Your Paintings: Noel Coward's painting of Dover
Between 1945 and 1951 Noel Coward owned White Cliffs, one of four houses on the beach at St Margaret's Bay.
The house was damaged by British and Canadian troops as they trained for D-Day and restored by Coward soon after he bought it.
It was during his time at White Cliffs that Coward discovered painting.
In 1951, as the coast became more popular with visitors, he sold the property to his friend Ian Fleming and moved inland to Aldington.
Noel Coward's painting, White Cliffs, is on display in St Margaret's visitors centre.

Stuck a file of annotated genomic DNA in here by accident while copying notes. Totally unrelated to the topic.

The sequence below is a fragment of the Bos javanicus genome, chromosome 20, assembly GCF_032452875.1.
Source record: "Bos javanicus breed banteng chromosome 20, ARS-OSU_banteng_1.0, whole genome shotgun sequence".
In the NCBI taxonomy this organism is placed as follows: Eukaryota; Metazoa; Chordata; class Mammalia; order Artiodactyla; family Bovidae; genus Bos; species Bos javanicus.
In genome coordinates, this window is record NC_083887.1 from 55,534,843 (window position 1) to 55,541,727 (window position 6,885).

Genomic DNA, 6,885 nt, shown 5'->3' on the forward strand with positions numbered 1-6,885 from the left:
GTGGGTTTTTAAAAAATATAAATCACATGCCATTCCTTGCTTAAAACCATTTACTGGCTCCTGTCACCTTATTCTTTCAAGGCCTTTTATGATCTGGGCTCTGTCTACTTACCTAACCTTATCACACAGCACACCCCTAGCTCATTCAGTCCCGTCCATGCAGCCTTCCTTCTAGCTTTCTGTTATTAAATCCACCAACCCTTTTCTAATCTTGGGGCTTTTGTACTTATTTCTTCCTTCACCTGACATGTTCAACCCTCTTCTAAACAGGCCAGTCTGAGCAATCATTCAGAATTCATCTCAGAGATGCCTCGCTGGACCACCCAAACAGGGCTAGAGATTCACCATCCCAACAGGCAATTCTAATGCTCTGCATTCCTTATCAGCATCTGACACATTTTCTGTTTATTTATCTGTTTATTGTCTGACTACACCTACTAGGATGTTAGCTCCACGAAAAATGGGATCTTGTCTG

The UK has an outstanding national art collection of 200,000 oil paintings, held in a vast range of public institutions.
There are masterpieces in major galleries, hidden gems in local museums and town halls, and even art in fire stations, hospitals and schools.
And though they are owned by UK publicly-funded organisations, 80% of the paintings are not on display. They are either hidden away in storage, or are in buildings that the public cannot access.
The BBC's Your Paintings, in partnership with the Public Catalogue Foundation, will bring together all these artworks, with the stories behind them.